She sat down at the small two-seater breakfast table, on its little raised platform. "Who's going to be your backup then? Richard doesn't kill any easier than I do."

That was half true, but I let it slide. "No, I want someone at my back tonight who will do what needs doing, no flinching."

Her eyes were dark, dark with anger. "Jean-Claude." She made his name a curse.

I nodded.

"Are you sure he didn't plan this to get you back into his life, excuse me, death?"

"He knows me too well to screw with my people. He knows what I'd do if he hurt them."

Puzzlement flowed through the anger, softening her eyes, her face. "I hate him, but I know you love him. Could you really kill him? Could you really stare down the barrel of a gun and pull the trigger on him?"

I just looked at her, and I knew without a mirror that my eyes had grown distant, cold. It's hard for brown eyes to be cold, but I'd been managing it lately.

Something very like fear slid behind her eyes. I don't know if she was afraid for me, or of me. I preferred the first to the last. "You could do it. Jesus, Anita. You've known Jean-Claude longer than I've known Louie. I could never hurt Louie, no matter what he did."

I shrugged. "It would destroy me to do it, I think. It's not like I'd live happily ever after, if I survived at all. There's a very real chance that the vampire marks would drag me down to the grave with him."

"Another good reason not to kill him," she said.

"If he's behind the scream that Gregory gave over the phone, then he'll need better reasons to keep breathing than love, or lust, or my possible death."

"I don't understand that, Anita. I don't understand that at all."

"I know," I said. And I thought to myself it was one of the reasons Ronnie and I hadn't been seeing as much of each other as we once had. I got tired of explaining myself to her. No, of justifying myself to her.

You're my friend, my best friend, I thought. But I don't understand you anymore.

"Ronnie, I can't arm wrestle shapeshifters and vampires. I will lose a fair fight. The only way I survive, the only way my leopards survive, is because the other shifters fear me. They fear my threat. I'm only as good as my threat, Ronnie."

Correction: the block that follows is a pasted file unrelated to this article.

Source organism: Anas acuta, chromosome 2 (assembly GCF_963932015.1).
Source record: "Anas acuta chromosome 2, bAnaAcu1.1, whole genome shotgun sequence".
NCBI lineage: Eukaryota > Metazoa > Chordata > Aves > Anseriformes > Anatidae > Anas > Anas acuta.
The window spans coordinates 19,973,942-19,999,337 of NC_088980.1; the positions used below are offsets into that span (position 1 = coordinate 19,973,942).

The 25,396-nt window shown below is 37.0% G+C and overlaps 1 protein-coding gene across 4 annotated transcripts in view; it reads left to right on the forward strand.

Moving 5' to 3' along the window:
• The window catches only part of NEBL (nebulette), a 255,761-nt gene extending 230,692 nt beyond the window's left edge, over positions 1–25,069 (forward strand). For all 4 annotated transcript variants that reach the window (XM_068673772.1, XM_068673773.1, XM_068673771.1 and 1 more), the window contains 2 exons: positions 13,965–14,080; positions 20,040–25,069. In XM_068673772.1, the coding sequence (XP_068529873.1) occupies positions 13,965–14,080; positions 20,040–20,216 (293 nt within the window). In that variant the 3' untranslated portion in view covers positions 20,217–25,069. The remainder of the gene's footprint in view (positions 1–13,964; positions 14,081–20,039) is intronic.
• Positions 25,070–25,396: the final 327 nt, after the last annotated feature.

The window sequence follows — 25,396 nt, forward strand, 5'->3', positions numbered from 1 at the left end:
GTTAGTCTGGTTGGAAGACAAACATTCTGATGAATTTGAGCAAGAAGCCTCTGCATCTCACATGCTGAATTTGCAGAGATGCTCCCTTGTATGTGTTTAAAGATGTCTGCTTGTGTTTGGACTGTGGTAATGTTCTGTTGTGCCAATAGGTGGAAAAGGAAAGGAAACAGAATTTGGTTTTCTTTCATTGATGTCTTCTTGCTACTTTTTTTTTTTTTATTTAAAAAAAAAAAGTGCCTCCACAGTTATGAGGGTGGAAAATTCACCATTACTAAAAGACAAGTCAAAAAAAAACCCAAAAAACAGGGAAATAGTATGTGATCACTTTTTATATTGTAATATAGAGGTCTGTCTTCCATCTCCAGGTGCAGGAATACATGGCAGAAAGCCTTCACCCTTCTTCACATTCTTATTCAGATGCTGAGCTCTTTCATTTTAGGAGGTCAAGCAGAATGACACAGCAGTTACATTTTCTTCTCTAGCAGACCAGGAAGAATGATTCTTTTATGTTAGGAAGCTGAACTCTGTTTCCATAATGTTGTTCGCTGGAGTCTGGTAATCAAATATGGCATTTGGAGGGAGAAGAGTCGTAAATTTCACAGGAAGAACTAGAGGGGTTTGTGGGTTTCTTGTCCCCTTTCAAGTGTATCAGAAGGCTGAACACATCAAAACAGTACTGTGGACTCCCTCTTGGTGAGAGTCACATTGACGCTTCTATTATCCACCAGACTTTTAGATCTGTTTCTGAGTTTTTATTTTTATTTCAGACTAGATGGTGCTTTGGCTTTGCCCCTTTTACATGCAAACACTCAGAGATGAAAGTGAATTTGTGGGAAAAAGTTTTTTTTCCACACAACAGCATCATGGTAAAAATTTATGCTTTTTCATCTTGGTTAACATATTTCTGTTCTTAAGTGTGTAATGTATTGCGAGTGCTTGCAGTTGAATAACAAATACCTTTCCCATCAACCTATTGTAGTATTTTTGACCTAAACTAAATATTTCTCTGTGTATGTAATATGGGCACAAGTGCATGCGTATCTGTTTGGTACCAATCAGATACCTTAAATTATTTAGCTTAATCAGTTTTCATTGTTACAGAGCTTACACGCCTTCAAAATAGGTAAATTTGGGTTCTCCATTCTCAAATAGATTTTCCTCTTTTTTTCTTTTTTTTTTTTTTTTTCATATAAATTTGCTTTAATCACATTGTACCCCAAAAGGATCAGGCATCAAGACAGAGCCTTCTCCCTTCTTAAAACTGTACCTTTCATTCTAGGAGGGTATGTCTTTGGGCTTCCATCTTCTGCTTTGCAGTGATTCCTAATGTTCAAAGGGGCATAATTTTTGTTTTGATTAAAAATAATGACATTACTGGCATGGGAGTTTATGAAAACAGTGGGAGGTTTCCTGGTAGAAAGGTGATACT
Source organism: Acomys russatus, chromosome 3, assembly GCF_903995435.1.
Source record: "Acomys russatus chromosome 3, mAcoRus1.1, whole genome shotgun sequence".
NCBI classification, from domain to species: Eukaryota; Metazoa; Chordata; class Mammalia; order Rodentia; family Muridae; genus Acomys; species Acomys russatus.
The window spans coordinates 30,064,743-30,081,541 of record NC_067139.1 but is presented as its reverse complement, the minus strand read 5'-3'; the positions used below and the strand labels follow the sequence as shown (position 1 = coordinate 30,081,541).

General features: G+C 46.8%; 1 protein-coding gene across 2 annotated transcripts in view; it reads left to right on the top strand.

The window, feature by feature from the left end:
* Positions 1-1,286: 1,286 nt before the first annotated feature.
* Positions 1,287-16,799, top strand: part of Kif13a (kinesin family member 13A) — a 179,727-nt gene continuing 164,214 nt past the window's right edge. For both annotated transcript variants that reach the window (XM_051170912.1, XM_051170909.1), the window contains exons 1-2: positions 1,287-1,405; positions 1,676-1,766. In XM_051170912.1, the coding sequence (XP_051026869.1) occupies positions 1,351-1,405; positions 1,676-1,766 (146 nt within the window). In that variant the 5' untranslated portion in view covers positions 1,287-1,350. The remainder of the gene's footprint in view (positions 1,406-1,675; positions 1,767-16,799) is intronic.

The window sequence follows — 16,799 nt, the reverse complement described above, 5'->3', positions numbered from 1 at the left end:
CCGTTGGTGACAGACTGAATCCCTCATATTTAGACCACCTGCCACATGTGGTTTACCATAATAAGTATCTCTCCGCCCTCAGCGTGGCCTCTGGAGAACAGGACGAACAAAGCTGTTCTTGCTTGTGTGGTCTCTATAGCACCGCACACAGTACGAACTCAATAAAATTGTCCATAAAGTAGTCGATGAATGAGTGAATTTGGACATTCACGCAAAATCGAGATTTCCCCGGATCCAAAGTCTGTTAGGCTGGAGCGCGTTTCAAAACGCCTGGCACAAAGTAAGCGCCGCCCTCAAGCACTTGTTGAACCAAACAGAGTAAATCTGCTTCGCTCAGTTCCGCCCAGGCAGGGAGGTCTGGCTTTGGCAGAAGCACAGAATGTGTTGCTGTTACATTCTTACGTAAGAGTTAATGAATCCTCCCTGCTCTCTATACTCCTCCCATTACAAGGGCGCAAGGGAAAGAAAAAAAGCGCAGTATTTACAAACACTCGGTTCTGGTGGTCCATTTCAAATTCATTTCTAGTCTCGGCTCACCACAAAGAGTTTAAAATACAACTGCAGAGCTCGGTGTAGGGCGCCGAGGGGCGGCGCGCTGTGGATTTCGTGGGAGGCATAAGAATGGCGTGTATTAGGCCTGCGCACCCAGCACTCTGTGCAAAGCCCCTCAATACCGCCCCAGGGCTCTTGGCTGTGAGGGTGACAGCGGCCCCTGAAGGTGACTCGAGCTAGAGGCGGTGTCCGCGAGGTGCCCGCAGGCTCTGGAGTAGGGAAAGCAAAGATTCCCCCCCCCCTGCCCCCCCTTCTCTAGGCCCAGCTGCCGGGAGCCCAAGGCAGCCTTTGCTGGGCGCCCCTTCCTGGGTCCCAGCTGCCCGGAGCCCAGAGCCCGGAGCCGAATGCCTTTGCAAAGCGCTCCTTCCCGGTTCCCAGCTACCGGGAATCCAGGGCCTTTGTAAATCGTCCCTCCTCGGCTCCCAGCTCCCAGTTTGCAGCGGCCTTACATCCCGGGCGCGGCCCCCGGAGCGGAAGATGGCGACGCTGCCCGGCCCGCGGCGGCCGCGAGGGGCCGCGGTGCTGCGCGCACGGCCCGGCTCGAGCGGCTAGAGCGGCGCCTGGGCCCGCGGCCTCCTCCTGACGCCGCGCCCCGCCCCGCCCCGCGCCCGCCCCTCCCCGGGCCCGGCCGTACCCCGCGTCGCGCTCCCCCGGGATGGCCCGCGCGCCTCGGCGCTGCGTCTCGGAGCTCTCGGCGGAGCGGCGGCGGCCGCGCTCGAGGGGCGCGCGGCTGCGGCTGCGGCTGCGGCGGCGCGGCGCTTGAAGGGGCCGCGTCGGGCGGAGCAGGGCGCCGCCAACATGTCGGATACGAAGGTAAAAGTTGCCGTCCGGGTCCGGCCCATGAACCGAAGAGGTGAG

"So you'll go down there and kill them."

"I didn't say that."

"But you will."

"I'll try to avoid it," I said.

She tucked her knees up, wrapping her arms around those long legs. She'd managed to get a tiny prick in one of the hose; the hole was shiny with clear nail polish. She'd carried the polish in her purse for just such emergencies. I'd carried a gun and hadn't even taken a purse.

"If you get arrested, call, and I'll bail you out."

I shook my head. "If I get caught wasting three or more people in a public area, there won't be any bail tonight. The police probably won't even finish questioning me until long past dawn."

"How can you be so calm about this?" she asked.

I was beginning to remember why Ronnie and I had started drifting apart. I'd had almost the exact conversation with Richard once when an assassin had come to town to kill me. I gave the same answer. "Having hysterics won't help anything, Ronnie."

"But you're not angry about it."

"Oh, I am angry," I said.

She shook her head. "No, I mean you're not outraged that this is happening. You don't seem surprised, not like ..." She shrugged. "Not like you should be."

"You mean not like you would be." I held up a hand before she could answer. "I don't have time to debate moral philosophy, Ronnie." I picked up the phone. "I'm going to call Jean-Claude."

"I keep urging you to dump the vampire and marry Richard, but maybe there's more than one reason why you can't let him go."

I dialed the number for Circus of the Damned from memory, and Ronnie just kept talking to my back. "Maybe you're not willing to give up a lover who's colder than you are."

The phone was ringing. "There are clean sheets on the guest bed, Ronnie. Sorry I won't be able to share girl talk tonight." I kept my back to her.

I heard her stand in a crinkle of skirts and knew when she walked out. I kept my back facing the room until I knew she was gone. It wouldn't do either of us any good to let her see me cry.